New faces on the CI News editorial team are from left, Chris Taylor, Shae Osborne and Conor Leathley. 17072821
CI News has made three recent editorial appointments who have been out and about for several weeks now reporting the news of the Cook Islands.
The most recent arrival is Chris Taylor, 43, who has left a life on Australia’s Sunshine Coast to advance his career in journalism.
With his wife, Janelle, a Cook Islander born in New Zealand, a role at CINews in Rarotonga was a chance for he and his young family to renew a Cook Islands connection while pursuing his ambition to learn more about newspapers.
Chris made a direct approach to CINews publisher John Woods to see if they were seeking any new journalists.
“Fortunately, the timing was right and I jumped at the chance to come on board,” he said.
“I had been working on my own, writing projects online and in print, as well as previously producing communications in government. My last role was with the Australian Red Cross.”
Chris studied up on Cook Islands politics and current affairs before he arrived, and was thrown into the frontline on the first day at work covering the presentation of the budget in parliament.
His first couple of weeks were busy as he reported from parliament each day as well as undertaking a number of general reporting assignments.
Chris has made a major commitment to come and work in the islands, leaving behind a home he and his wife own in Caloundra and enrolling their three children, aged three, seven and nine, in Rutaki school.
He said he is enjoying the Rarotangan life as well as the challenge of learning more of the skills involved in producing a daily newspaper.
“It’s quite similar here to Queensland in terms of lifestyle and weather – but less people and there are less cars, so that is a bonus. I appreciate the laid back lifestyle here, the rich culture and heritage – and it’s all about family.”
Reporter Shae Osborne, 21, arrived at CI News from Auckland in February and has quickly immersed herself in the Rarotonga way of life.
“I arrived here pretty much fresh out of university where I obtained a Bachelor of Communications degree, but I previously worked for Mai Fm and The Edge radio stations in Auckland, New Zealand.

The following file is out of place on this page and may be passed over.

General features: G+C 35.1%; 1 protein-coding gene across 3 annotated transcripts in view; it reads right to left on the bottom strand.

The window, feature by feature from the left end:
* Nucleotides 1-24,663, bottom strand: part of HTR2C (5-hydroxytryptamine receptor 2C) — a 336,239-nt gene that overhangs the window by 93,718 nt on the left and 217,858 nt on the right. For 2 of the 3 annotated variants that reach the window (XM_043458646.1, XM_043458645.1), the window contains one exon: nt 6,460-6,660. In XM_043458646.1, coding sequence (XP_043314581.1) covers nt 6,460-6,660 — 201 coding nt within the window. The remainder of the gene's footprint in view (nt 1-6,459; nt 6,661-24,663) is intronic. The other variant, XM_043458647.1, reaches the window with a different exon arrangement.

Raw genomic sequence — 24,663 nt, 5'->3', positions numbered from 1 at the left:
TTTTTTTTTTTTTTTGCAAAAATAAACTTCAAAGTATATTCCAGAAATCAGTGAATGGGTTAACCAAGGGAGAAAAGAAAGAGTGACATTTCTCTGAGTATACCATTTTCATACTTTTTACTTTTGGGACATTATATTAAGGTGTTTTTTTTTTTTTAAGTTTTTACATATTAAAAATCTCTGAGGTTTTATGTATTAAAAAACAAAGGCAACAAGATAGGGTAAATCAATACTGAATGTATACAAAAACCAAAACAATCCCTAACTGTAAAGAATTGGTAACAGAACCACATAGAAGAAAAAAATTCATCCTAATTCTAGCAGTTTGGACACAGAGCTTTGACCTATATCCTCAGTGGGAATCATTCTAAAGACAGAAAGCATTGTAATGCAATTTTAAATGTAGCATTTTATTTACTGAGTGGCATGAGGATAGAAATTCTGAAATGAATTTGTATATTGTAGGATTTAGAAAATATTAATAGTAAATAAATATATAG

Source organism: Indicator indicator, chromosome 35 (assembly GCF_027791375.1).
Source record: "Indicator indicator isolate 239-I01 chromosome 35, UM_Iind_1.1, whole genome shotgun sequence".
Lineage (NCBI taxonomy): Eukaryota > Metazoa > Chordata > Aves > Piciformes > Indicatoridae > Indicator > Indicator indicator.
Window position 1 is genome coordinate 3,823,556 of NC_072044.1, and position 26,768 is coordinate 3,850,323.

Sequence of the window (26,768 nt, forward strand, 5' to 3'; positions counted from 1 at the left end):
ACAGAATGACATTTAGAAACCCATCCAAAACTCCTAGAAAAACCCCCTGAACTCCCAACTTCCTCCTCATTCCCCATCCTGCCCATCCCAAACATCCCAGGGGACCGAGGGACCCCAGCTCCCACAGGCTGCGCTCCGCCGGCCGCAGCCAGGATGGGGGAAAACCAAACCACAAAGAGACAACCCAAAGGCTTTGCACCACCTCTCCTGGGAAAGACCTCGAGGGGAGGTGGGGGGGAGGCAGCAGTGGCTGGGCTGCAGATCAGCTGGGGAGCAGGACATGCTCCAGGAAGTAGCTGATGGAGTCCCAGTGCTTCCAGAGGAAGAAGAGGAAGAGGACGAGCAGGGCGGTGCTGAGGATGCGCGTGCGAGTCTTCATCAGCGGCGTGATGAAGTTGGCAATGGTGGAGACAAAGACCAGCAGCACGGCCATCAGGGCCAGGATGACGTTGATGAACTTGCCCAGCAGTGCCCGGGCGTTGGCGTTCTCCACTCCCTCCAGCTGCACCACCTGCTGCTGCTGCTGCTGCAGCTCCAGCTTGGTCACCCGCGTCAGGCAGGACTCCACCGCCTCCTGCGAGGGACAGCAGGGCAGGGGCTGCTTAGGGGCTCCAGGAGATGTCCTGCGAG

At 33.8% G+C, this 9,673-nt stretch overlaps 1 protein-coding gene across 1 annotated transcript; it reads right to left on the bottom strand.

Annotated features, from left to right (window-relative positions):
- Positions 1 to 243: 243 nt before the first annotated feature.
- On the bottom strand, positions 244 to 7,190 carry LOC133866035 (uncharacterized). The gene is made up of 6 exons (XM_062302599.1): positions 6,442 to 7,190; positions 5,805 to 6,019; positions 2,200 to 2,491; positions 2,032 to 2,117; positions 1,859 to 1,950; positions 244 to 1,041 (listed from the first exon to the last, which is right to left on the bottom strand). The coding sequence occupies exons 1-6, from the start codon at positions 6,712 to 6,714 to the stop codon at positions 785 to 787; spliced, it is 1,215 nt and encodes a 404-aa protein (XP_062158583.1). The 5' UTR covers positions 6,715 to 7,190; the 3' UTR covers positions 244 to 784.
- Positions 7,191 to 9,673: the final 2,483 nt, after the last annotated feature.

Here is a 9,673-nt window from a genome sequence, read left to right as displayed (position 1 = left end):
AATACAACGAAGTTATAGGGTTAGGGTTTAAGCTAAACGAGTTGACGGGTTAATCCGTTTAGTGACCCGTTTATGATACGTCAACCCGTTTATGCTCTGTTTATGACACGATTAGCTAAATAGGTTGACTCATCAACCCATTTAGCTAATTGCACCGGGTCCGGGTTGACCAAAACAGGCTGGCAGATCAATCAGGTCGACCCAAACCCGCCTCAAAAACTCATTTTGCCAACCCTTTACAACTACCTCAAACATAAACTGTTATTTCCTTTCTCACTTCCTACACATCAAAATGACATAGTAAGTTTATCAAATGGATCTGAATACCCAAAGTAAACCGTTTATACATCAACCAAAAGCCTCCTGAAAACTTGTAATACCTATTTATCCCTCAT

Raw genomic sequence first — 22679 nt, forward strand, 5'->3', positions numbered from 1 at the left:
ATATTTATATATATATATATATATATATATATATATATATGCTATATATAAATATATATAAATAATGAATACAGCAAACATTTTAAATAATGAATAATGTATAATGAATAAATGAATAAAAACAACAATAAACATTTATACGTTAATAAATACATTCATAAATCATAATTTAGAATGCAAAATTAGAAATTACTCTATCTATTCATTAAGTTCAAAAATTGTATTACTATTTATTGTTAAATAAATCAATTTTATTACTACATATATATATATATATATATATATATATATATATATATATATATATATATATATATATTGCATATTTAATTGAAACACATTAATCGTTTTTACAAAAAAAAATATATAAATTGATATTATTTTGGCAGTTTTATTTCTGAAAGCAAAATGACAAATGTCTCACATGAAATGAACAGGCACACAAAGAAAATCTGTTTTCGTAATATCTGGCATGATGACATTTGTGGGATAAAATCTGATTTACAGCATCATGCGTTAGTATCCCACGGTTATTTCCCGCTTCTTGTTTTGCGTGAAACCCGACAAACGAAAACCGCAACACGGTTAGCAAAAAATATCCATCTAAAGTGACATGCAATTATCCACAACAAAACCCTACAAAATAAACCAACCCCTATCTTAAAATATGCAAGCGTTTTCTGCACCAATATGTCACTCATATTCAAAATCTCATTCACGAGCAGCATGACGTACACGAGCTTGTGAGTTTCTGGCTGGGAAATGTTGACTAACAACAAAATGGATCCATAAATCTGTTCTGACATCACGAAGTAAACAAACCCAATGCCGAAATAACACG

“I have always been a talker, since I was a child I loved to talk, share and tell stories. As I have grown older, I’ve found a real affinity with listening to others talk, share and tell their stories.
“Becoming a journalist has given me the opportunity and platform to share the stories that are often unheard and overlooked.
“I have found a real interest in court and police reporting, maybe because I have family members in the police force back in New Zealand.
“My job with CINews is my first full time job as a new graduate, so everything has really been a learning experience for me.
Arriving also from Auckland in early June, reporter Conor Leathley, 24, has also made CINews his first job in journalism.
Having graduated from AUT with a Bachelor of Communications in the same year as Shae, Conor has thrown himself into reporting the daily news with a special leaning towards sports – where he is working alongside CINews veteran sports reporter Rashneel Kumar.
He also has an interest in environmental issues and the Cook Islands culture.
Conor has a social conscience: “I’ve never liked it when I see the rich prospering at the expense of the poor, and I think that one of the roles of a journalist is to keep those in power accountable, so joining the media seemed like the right thing to do.
“I’ve always wanted to work overseas, and I couldn’t think of a more unique opportunity than working in Rarotonga, so I jumped at the chance and I was just lucky enough to get the job.
“I graduated from AUT last December, and then spent most of the year as a casual radio producer at Newstalk ZB and Radio Sport in Auckland.
“In Auckland the focus was on the big news, what was happening nationally or abroad. I like being a part of the community, getting to know the mamas and papas and being able to tell their stories.
“I was expecting hot weather, which I was not ready for, and still haven’t gotten used to, as well as the beautiful countryside. I was also aware of the deeply religious people and institutions on the island.
“Back in Auckland, because there are so many people, you could at times feel pretty irrelevant. I guess I feel like the people here value me, that they genuinely want to help me if I need it, because I’ve been offered rides almost every time I’ve been walking home at night.
“From the first day I arrived, and I noticed all the mountains on the island, I decided that I wanted to climb every single one before I left. I’d also like to learn Cook Islands Maori.”